If the idea of a heads-up display inside your eyeglasses still seems strange, what about one for your wristwatch?
A patent issued yesterday revealed a new frontier for the Google Glass project: the humble wrist. A wristwatch design filed with the United States Patent and Trademark Office shows a timepiece with a clear touch screen that flips up from the base of the watch to serve as a secondary display.
Images filed with the patent show the display being used to offer directions, product information and e-mail notifications.
Patents don't always -- or even often -- become products. But a growing number of tech giants are paying increased attention to wearable computers. Pebble became the most-funded Kickstarter project ever with its smart watch design; Sony and Nike released wearable electronics of their own this year. Apple pushed the idea of using an iPod Nano as a wristwatch last year, but appeared to give it up with a redesigned Nano this year. That, in turn, led to speculation that it was developing a wearable computer of its own.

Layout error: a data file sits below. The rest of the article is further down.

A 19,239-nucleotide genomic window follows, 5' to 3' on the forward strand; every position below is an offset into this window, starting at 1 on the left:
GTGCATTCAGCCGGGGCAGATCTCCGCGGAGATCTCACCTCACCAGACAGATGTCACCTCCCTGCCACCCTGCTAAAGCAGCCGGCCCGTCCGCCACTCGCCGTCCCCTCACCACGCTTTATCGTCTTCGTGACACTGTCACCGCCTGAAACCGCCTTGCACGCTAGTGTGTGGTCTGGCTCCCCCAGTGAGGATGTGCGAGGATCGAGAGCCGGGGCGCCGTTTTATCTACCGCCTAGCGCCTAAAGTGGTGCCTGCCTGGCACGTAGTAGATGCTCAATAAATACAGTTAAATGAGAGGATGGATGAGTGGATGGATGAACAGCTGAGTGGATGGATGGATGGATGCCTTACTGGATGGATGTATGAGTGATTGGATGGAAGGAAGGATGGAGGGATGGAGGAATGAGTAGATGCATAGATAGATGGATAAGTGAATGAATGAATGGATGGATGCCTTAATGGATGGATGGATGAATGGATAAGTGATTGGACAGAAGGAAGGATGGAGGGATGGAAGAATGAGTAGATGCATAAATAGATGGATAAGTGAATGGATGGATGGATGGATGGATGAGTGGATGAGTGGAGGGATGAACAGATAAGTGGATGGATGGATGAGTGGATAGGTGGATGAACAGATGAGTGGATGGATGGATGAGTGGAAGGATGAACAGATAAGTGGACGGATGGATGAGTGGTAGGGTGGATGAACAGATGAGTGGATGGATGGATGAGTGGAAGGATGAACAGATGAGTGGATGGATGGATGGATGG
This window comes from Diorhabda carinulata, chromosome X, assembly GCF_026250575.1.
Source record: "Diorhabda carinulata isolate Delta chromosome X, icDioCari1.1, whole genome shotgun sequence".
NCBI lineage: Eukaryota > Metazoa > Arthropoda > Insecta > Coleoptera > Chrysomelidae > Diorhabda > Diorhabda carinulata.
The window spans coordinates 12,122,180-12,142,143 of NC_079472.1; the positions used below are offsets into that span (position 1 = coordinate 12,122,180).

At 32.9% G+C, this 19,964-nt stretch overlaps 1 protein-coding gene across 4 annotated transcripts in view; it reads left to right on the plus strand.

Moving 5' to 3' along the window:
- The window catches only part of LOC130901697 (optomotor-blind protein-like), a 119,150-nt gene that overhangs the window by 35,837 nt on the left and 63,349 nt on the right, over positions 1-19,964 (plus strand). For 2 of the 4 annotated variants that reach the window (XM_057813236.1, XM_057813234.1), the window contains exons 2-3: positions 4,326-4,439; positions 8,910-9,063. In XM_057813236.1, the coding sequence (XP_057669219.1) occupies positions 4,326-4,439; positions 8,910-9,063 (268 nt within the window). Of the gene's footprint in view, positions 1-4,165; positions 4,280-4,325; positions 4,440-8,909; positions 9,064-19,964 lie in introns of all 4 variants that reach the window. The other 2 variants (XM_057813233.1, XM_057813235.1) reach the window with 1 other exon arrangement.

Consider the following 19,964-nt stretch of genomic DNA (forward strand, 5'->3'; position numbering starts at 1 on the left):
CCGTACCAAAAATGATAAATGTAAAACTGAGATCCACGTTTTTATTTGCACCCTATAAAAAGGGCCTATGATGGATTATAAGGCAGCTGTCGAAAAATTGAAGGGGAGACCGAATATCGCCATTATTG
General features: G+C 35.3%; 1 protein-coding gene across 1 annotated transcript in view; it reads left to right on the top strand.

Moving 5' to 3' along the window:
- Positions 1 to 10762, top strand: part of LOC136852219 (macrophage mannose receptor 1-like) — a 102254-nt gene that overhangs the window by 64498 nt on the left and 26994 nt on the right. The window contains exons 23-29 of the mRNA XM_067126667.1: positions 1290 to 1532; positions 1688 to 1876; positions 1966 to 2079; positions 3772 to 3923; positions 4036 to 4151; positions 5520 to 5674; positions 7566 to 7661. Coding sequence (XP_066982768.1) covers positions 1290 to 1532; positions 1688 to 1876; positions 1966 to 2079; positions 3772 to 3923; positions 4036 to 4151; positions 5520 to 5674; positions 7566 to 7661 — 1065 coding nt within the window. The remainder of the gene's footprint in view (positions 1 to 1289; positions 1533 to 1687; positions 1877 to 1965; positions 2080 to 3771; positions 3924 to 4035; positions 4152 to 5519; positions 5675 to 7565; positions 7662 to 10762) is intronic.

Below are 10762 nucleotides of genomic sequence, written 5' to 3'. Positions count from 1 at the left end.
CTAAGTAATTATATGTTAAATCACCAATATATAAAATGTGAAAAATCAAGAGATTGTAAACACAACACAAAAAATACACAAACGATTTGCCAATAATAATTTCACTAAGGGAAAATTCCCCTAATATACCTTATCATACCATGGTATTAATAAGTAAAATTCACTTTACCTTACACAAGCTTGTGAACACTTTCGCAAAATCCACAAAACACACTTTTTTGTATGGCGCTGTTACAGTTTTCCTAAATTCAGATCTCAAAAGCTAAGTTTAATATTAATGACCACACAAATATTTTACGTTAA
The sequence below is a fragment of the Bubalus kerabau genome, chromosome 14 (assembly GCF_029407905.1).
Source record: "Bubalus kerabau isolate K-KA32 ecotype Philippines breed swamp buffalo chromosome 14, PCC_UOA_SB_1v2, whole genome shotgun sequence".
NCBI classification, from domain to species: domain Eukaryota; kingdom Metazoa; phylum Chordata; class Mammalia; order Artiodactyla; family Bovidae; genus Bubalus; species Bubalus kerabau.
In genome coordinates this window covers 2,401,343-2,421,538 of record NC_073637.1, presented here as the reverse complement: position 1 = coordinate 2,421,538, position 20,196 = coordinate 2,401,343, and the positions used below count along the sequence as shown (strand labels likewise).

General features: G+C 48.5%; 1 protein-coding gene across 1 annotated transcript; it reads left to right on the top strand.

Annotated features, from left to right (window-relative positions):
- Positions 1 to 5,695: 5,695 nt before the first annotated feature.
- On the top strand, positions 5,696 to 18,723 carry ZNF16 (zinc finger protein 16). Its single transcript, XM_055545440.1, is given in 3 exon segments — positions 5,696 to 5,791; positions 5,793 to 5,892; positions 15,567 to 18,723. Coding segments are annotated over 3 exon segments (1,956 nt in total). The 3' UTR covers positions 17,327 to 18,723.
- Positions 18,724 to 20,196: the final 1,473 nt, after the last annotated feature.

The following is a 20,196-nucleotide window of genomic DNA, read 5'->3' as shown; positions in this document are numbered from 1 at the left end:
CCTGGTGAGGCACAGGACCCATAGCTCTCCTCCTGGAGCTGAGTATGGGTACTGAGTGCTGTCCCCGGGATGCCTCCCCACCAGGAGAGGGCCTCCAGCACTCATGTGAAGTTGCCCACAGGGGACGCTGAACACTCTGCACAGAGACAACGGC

For Google, a wristwatch computer could fit neatly into its current local strategy, which involves providing real-time information about users' surroundings in a natural, helpful way. The Field Trip app, which the company released last week, provides pop-up notifications whenever a user walks by a point of interest. It's easy to see something like that being ported over to a watch like this.